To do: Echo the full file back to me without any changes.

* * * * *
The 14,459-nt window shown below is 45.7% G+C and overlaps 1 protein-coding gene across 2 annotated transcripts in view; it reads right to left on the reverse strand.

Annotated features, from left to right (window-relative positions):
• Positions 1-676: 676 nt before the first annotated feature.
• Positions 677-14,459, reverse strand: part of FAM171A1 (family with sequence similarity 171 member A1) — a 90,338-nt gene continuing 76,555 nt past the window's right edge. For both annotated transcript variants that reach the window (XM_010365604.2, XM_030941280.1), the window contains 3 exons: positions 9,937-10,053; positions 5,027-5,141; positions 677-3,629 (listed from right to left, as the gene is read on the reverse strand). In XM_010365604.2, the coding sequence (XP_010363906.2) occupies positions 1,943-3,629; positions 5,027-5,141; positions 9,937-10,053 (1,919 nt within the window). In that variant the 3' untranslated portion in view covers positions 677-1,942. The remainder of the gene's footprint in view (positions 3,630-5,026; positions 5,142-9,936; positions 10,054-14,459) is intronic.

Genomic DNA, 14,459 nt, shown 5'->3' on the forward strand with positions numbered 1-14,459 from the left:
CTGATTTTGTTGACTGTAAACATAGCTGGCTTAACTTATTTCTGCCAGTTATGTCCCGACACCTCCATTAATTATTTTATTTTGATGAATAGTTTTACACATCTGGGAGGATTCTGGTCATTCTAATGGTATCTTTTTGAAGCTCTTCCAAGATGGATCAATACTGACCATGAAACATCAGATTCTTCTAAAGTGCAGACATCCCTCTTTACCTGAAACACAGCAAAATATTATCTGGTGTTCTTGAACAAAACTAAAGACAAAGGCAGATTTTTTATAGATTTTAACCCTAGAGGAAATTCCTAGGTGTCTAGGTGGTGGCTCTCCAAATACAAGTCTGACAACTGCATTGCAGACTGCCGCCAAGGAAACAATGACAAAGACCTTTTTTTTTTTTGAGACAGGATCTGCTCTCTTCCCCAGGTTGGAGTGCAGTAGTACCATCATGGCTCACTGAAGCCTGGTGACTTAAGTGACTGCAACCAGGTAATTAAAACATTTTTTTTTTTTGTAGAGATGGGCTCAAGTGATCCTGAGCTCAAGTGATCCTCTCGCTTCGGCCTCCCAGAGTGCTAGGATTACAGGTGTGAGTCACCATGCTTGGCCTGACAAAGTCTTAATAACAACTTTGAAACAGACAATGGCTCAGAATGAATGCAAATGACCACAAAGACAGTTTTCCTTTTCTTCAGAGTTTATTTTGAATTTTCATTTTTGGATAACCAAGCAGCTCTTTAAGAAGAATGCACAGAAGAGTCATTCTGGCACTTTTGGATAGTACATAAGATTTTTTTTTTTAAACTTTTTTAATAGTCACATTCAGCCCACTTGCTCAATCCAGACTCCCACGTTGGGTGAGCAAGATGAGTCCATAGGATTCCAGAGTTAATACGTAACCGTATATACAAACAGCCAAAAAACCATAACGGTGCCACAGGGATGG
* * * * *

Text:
The 14,459-nt window shown below is 45.7% G+C and overlaps 1 protein-coding gene across 2 annotated transcripts in view; it reads right to left on the reverse strand.

Annotated features, from left to right (window-relative positions):
• Positions 1-676: 676 nt before the first annotated feature.
• Positions 677-14,459, reverse strand: part of FAM171A1 (family with sequence similarity 171 member A1) — a 90,338-nt gene continuing 76,555 nt past the window's right edge. For both annotated transcript variants that reach the window (XM_010365604.2, XM_030941280.1), the window contains 3 exons: positions 9,937-10,053; positions 5,027-5,141; positions 677-3,629 (listed from right to left, as the gene is read on the reverse strand). In XM_010365604.2, the coding sequence (XP_010363906.2) occupies positions 1,943-3,629; positions 5,027-5,141; positions 9,937-10,053 (1,919 nt within the window). In that variant the 3' untranslated portion in view covers positions 677-1,942. The remainder of the gene's footprint in view (positions 3,630-5,026; positions 5,142-9,936; positions 10,054-14,459) is intronic.

Genomic DNA, 14,459 nt, shown 5'->3' on the forward strand with positions numbered 1-14,459 from the left:
CTGATTTTGTTGACTGTAAACATAGCTGGCTTAACTTATTTCTGCCAGTTATGTCCCGACACCTCCATTAATTATTTTATTTTGATGAATAGTTTTACACATCTGGGAGGATTCTGGTCATTCTAATGGTATCTTTTTGAAGCTCTTCCAAGATGGATCAATACTGACCATGAAACATCAGATTCTTCTAAAGTGCAGACATCCCTCTTTACCTGAAACACAGCAAAATATTATCTGGTGTTCTTGAACAAAACTAAAGACAAAGGCAGATTTTTTATAGATTTTAACCCTAGAGGAAATTCCTAGGTGTCTAGGTGGTGGCTCTCCAAATACAAGTCTGACAACTGCATTGCAGACTGCCGCCAAGGAAACAATGACAAAGACCTTTTTTTTTTTTGAGACAGGATCTGCTCTCTTCCCCAGGTTGGAGTGCAGTAGTACCATCATGGCTCACTGAAGCCTGGTGACTTAAGTGACTGCAACCAGGTAATTAAAACATTTTTTTTTTTTGTAGAGATGGGCTCAAGTGATCCTGAGCTCAAGTGATCCTCTCGCTTCGGCCTCCCAGAGTGCTAGGATTACAGGTGTGAGTCACCATGCTTGGCCTGACAAAGTCTTAATAACAACTTTGAAACAGACAATGGCTCAGAATGAATGCAAATGACCACAAAGACAGTTTTCCTTTTCTTCAGAGTTTATTTTGAATTTTCATTTTTGGATAACCAAGCAGCTCTTTAAGAAGAATGCACAGAAGAGTCATTCTGGCACTTTTGGATAGTACATAAGATTTTTTTTTTTAAACTTTTTTAATAGTCACATTCAGCCCACTTGCTCAATCCAGACTCCCACGTTGGGTGAGCAAGATGAGTCCATAGGATTCCAGAGTTAATACGTAACCGTATATACAAACAGCCAAAAAACCATAACGGTGCCACAGGGATGG